Learning is a complex, multilevel process and adult trainers have to work all in that level to facilitate the participants through this complexity. It is quite a responsibility, no? According to most of the teaching approaches, the responsibility of the teachers/trainers is transferring the knowledge, skills and competences that they have to the students/learners; not only in the traditional methods, but also in the non-formal/in-formal training methods. However, learning is never a one way process, especially in adult training, everyone learns from each other, including the trainer. In such an environment, the trainer should not be considered as the only responsible person for learning of all trainees.
Distribution of the responsibility in the learning environment and giving active roles to the trainees will increase the attention, and willingness of the learners, it will create synergy and trust in the group, give flexibility, and decrease the pressure experienced by the trainer. “Formation Process” is one of the learning processes that we can use on that point.
Formation process can be described as a circular process where the knowledge is fed into the interactive network of participants. The responsibility of the evaluation of the success of the training belongs to both; trainer and trainees. This does not mean the trainer and the trainees have the same level in terms of knowledge, skills and competences; the relationship is asymmetrical only in terms of knowledge, but symmetrical in terms of roles. “To form” means precisely to work on the role of the other. Formation is an interrelationship between roles, in which the trainer works in the function of the other person.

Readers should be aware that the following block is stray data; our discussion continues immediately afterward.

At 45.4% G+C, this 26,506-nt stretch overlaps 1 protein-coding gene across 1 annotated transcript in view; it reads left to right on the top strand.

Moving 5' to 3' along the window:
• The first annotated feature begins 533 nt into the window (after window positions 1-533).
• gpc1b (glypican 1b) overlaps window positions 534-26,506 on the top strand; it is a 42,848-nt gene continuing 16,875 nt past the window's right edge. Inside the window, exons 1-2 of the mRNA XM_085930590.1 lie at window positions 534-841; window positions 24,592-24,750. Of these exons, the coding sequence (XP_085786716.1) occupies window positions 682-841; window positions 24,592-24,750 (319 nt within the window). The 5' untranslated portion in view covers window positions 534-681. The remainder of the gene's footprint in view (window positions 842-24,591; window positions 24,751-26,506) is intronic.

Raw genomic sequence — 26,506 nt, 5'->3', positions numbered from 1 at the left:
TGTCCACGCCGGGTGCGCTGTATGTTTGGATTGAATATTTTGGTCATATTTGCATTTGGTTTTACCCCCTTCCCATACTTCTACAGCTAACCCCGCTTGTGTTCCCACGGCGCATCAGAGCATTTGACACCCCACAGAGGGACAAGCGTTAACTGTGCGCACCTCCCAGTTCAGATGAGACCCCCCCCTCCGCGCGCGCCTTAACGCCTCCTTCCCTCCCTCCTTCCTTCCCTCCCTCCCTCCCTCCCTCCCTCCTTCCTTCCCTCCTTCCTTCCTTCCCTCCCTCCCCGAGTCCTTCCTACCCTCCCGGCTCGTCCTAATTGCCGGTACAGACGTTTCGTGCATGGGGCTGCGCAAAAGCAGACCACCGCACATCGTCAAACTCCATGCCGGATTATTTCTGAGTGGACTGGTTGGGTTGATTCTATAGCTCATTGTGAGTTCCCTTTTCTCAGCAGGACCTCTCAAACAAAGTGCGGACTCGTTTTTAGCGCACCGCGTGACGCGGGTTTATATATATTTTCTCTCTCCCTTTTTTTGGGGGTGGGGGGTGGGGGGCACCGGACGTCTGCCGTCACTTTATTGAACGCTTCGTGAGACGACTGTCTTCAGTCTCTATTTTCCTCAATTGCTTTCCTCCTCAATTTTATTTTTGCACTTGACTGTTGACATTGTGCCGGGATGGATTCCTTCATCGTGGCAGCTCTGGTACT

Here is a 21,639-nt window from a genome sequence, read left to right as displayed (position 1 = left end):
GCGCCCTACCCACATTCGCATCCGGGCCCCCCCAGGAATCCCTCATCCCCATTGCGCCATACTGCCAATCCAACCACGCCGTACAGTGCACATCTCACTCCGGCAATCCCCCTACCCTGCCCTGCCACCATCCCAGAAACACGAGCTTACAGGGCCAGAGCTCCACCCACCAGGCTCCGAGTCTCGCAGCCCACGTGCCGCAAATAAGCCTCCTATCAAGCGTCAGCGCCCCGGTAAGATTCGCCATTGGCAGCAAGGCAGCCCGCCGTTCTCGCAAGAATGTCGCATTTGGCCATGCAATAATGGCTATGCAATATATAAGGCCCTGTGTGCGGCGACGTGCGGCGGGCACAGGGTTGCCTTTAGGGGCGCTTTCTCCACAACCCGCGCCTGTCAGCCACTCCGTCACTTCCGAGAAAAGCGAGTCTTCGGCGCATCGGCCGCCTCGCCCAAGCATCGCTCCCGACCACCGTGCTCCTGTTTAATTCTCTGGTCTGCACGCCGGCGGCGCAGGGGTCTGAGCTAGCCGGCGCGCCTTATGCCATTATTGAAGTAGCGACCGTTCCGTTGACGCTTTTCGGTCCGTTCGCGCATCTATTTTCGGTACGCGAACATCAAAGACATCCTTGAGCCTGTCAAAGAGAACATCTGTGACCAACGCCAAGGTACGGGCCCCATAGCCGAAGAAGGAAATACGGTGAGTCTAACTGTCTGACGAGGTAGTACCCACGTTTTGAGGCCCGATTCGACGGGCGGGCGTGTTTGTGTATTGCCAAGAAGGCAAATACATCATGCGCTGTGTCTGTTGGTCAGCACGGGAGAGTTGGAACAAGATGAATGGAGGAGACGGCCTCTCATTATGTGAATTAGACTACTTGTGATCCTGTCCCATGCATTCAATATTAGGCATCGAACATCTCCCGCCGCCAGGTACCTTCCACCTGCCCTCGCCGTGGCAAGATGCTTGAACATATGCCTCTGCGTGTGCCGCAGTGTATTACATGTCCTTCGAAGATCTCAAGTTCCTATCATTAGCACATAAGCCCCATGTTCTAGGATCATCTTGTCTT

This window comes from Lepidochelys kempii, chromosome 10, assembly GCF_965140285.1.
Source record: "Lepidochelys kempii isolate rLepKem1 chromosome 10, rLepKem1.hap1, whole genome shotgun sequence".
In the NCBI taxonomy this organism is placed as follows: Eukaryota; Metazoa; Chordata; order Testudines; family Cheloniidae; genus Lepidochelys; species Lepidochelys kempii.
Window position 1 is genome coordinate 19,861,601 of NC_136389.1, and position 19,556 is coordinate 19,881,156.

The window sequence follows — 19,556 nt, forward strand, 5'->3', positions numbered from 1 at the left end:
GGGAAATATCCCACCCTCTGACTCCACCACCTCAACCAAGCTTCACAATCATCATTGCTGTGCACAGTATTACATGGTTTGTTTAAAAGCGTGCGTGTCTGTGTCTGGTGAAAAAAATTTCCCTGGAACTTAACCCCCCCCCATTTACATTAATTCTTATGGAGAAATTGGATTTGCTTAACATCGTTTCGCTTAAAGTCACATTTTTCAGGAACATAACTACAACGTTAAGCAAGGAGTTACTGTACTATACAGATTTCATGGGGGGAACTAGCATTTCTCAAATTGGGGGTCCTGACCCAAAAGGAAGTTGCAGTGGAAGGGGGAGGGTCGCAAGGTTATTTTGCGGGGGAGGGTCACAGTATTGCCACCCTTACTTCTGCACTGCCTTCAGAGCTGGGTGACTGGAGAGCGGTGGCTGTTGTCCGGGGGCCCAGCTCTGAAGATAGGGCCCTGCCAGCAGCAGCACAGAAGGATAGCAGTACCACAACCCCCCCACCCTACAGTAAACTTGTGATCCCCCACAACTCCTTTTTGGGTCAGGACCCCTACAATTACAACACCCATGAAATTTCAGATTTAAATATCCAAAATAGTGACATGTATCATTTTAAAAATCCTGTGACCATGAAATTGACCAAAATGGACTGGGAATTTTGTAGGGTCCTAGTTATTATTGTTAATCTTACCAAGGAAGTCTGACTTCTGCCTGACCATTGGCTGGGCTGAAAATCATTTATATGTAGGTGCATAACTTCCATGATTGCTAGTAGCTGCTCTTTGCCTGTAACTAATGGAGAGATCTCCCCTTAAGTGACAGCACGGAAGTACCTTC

In a formation process, the trainers can use strategies and interventions to work on the role of the trainees, and themselves. When the trainer is changing their position, it is giving the possibility to the trainees to do the same. Another strong feature of the formation is any manifestation of disinterest by the trainees or challenges occurred during the training are not read as something to be eliminated, but as an element of the interaction that should be understood and used in the learning environments by the trainer, either by making sense of this disinterest or proposing an alternative activity.
As it stated before, applying the formation process in the learning environment is very much related with the roles of trainers and trainees. To understand how to play these roles, it is necessary to look at the theoretical background that the formation process lays down. This brings us to the “interactionist perspective”.
This perspective assumes that a person is an active subject, whose action is intentional and oriented by meanings: meanings are conceived as constructed within the process of social interaction and modified along an interpretive process implemented by the subject, always in relation to what surrounds that person
The roles are also delineated through the mutual anticipations and expectations that are generated in the interaction. Therefore, the people are in continuous interaction with what surrounds them. This perspective gives us the possibility to experience different roles as trainers and trainees in the learning environment based on the interactions created before, during and after the training.
We can hear you ask “Okay but how will we do it?”. In the following article you will find some methods/strategies to be used in the formation process. I would like to remind you that there are many methods/strategies and you can create your own methods/strategies. Our aim is only to give some ideas on how the formation process works.
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